Hit or Mitford - everybody’s doing it
I have a passion which many others might quietly share: I am in love with the Mitford girls.
Such is my passion I have developed a parlour game which some players initially sneer at but soon become obsessed by.
What sisters they were: Dowdy and heroic Jessica, ultra sophisticated Nancy, gloriously beautiful Diana, Unity the tragic Valkyrie, and Pamela who, in Decca’s (Jessica’s) phrase, emerged as ``a you-know-what-bian’’ living with an Italian woman.
Then there is Debo, whom Nancy considered so stupid she referred to her as Nine—her suggested mental age.
She is now Deborah, the dowager Duchess of Devonshire, aged 90, the last of the sisters with us.
Her recently-released book, ``Wait for Me: Memoirs of the Youngest Mitford Sister’‘, is a reminder of the fading family line, and of how brilliantly those women once lived, controversial and energetic figures known across hemispheres from the 1930s to today.
The book also makes clear Debo, as she also was known by her family, sadly will not be with us for much longer and it is time for a Mitford lover to make a film of this extraordinary bunch of women.
Of course it would be all but impossible because of the competing story lines, each one worthy of a film alone if justice were to be done.
Jessica the Communist invented ``muck-raking’’ journalism; Nancy lived in France where she wrote best sellers and had affairs with the powerful; Diana left her aristocratic first husband for British Fascist Oswold Mosley.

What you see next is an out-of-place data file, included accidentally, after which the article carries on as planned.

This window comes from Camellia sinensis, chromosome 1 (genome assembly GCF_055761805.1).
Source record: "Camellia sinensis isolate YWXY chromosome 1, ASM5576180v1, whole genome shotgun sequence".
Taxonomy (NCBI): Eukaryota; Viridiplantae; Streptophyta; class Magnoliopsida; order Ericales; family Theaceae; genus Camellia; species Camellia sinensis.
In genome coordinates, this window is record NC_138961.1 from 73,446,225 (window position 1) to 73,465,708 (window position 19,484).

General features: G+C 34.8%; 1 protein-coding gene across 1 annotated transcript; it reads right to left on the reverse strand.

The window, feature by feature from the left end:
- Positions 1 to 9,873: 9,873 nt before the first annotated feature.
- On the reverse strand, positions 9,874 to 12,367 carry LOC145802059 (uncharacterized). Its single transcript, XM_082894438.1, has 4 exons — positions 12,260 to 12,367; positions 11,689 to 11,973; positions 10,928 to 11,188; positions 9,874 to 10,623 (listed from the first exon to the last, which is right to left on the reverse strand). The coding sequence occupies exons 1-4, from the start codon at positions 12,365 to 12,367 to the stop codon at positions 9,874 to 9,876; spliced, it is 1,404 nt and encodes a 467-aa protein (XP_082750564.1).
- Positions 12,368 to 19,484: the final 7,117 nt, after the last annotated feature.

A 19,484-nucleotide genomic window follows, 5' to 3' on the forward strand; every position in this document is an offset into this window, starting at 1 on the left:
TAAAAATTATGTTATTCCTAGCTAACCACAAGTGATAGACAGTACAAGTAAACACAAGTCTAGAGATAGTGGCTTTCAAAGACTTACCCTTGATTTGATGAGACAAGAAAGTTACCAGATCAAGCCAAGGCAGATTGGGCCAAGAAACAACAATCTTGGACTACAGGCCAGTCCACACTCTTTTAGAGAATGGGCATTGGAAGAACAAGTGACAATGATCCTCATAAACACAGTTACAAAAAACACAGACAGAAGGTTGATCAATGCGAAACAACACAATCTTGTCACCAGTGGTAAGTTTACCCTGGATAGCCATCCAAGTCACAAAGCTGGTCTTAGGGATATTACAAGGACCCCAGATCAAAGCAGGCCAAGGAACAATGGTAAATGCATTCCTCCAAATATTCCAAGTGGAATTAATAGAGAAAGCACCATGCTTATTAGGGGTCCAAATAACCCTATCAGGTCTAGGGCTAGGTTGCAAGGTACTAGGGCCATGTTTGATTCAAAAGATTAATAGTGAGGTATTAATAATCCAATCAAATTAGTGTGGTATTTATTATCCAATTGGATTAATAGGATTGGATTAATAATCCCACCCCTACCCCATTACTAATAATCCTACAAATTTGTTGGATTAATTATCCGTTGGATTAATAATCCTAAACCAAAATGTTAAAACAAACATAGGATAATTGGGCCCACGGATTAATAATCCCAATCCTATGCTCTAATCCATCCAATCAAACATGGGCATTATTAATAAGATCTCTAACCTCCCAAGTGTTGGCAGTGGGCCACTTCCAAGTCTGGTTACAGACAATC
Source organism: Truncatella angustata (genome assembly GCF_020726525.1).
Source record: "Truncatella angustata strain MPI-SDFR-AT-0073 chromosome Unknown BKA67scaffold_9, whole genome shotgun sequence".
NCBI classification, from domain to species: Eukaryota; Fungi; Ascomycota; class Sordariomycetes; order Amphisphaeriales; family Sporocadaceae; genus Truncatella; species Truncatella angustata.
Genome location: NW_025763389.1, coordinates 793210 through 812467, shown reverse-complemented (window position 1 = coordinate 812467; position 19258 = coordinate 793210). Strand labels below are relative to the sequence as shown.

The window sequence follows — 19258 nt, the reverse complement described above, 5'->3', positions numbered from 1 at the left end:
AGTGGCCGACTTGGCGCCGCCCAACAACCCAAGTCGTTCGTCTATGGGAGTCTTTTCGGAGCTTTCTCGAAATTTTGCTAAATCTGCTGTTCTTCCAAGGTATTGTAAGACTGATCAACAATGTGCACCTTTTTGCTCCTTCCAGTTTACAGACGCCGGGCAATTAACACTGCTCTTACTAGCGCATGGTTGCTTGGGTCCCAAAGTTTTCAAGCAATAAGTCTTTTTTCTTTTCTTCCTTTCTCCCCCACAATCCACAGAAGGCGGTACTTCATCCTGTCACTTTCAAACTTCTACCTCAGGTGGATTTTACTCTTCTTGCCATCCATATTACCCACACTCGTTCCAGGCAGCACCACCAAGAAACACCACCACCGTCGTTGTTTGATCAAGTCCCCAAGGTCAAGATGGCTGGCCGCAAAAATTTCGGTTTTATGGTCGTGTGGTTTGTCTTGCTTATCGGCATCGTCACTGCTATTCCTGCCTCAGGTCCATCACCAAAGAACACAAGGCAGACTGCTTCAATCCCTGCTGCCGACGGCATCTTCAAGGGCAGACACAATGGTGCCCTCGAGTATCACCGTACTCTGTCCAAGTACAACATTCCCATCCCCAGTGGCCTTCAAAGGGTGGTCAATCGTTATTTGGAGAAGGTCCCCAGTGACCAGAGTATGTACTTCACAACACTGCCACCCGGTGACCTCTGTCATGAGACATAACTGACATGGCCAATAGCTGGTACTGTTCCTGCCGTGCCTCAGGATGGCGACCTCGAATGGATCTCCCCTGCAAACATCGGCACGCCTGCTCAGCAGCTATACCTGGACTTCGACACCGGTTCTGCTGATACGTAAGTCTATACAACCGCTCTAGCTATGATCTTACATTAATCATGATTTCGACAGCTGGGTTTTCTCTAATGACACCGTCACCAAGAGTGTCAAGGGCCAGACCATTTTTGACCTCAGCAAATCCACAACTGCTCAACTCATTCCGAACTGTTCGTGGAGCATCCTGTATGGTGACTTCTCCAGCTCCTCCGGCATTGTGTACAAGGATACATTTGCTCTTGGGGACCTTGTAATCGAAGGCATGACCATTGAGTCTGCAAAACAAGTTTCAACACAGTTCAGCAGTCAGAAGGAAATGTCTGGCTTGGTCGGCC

Unity adored Adolf Hitler and then attempted suicide when Britain declared war on him; Pamela divorced her scientist husband and spurned male suitors to live with her Italian friend.
And then there was Deborah, whom Jessica accused of setting out to snare a duke, which she did in Andrew Cavendish who soon after became Duke of Devonshire.
Try and wrap that lot up in an hour and a half.
Thus the parlour game, which is built around a more modest objective—casting the Mitford movie.
Once you start, after getting an idea of the personalities of the individual women, it is hard to stop. A common problem is wanting Keira Knightly to play every role, and most people seem to want Katharine Hepburn to play Jessica (actors from all eras and nationalities are eligible).
A bit of lateral thinking is needed. For example, I like Penelope Keith for Pamela, the sister who loved horses and farms more than any of her siblings.
Maggie Smith is the constantly-fagging, regally aloof Nancy. End of discussion.
Cate Blanchett would be a to-die-for Diana, but a sadder and more naive figure would be needed for Unity. I believe Emma Thompson could do it.
Debo could be covered by Helen Mirren, which leaves Decca, the most complex of the six and thus the most difficult to match.
Step forward Kate Winslet. She looks nothing like tiny Jessica, but would be capable of achieving a warm heart with a tough front, a waterfront picketer with an aristocratic English accent.
Hell of a cast. But draw up your own.
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